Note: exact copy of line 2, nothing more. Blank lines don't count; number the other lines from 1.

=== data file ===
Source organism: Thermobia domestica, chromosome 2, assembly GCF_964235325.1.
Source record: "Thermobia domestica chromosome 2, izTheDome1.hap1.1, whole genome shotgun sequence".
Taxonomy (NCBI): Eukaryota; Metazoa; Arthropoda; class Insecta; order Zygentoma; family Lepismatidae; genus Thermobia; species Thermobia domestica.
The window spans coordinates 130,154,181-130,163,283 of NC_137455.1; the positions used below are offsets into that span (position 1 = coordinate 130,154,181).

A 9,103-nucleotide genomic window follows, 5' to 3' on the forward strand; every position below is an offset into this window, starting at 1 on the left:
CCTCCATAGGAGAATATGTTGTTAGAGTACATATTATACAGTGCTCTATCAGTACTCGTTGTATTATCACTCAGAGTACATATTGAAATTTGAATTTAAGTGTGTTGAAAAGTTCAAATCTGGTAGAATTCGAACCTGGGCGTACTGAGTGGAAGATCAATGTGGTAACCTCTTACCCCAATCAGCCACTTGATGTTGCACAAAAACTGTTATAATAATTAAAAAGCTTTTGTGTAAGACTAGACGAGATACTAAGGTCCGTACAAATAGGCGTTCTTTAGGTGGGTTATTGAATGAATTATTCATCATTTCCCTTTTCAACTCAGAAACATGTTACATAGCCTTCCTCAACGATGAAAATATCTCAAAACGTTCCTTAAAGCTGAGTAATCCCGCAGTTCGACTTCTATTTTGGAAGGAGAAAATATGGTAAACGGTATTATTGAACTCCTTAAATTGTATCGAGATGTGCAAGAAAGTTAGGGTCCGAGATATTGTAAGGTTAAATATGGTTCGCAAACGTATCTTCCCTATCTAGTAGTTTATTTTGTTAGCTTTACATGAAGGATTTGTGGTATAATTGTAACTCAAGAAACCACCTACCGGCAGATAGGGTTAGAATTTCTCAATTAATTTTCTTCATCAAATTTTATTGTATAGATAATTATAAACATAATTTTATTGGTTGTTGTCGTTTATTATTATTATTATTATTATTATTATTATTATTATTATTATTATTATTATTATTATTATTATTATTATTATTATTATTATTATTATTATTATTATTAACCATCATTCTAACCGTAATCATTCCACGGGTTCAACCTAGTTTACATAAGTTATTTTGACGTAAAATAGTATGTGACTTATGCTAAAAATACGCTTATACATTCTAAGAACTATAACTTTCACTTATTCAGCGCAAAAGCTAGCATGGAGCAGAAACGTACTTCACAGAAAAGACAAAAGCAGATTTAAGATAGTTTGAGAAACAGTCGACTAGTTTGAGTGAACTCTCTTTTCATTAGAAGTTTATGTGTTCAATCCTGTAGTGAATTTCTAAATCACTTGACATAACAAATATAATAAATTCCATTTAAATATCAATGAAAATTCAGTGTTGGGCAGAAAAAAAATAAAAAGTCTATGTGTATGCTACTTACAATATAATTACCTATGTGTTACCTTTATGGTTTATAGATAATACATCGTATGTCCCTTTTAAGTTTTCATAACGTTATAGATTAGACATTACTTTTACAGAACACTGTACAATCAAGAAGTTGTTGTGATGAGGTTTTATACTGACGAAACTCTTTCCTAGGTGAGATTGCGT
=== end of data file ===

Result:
Source record: "Thermobia domestica chromosome 2, izTheDome1.hap1.1, whole genome shotgun sequence".